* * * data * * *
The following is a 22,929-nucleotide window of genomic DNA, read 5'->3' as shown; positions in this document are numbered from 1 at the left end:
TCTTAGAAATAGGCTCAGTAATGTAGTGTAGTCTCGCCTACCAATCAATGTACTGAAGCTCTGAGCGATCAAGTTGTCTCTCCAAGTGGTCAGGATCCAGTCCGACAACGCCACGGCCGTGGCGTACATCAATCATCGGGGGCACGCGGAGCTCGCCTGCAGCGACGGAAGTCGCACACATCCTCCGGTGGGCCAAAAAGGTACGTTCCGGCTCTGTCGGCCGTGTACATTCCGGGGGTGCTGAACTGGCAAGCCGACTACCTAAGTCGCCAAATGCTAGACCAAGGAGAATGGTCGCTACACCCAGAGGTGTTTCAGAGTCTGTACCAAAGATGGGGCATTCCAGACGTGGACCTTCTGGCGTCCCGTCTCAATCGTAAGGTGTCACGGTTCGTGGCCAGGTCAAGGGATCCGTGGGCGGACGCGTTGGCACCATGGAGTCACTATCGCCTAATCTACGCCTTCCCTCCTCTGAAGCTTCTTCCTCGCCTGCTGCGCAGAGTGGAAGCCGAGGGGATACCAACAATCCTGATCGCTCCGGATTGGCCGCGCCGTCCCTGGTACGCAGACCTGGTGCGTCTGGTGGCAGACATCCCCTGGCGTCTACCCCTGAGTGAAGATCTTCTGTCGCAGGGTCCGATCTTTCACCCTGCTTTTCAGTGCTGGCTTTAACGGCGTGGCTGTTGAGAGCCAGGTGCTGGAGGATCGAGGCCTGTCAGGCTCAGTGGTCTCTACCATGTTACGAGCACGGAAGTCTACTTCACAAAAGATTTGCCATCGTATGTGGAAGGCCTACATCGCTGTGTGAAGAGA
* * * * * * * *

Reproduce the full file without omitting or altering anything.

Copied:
The following is a 22,929-nucleotide window of genomic DNA, read 5'->3' as shown; positions in this document are numbered from 1 at the left end:
TCTTAGAAATAGGCTCAGTAATGTAGTGTAGTCTCGCCTACCAATCAATGTACTGAAGCTCTGAGCGATCAAGTTGTCTCTCCAAGTGGTCAGGATCCAGTCCGACAACGCCACGGCCGTGGCGTACATCAATCATCGGGGGCACGCGGAGCTCGCCTGCAGCGACGGAAGTCGCACACATCCTCCGGTGGGCCAAAAAGGTACGTTCCGGCTCTGTCGGCCGTGTACATTCCGGGGGTGCTGAACTGGCAAGCCGACTACCTAAGTCGCCAAATGCTAGACCAAGGAGAATGGTCGCTACACCCAGAGGTGTTTCAGAGTCTGTACCAAAGATGGGGCATTCCAGACGTGGACCTTCTGGCGTCCCGTCTCAATCGTAAGGTGTCACGGTTCGTGGCCAGGTCAAGGGATCCGTGGGCGGACGCGTTGGCACCATGGAGTCACTATCGCCTAATCTACGCCTTCCCTCCTCTGAAGCTTCTTCCTCGCCTGCTGCGCAGAGTGGAAGCCGAGGGGATACCAACAATCCTGATCGCTCCGGATTGGCCGCGCCGTCCCTGGTACGCAGACCTGGTGCGTCTGGTGGCAGACATCCCCTGGCGTCTACCCCTGAGTGAAGATCTTCTGTCGCAGGGTCCGATCTTTCACCCTGCTTTTCAGTGCTGGCTTTAACGGCGTGGCTGTTGAGAGCCAGGTGCTGGAGGATCGAGGCCTGTCAGGCTCAGTGGTCTCTACCATGTTACGAGCACGGAAGTCTACTTCACAAAAGATTTGCCATCGTATGTGGAAGGCCTACATCGCTGTGTGAAGAGA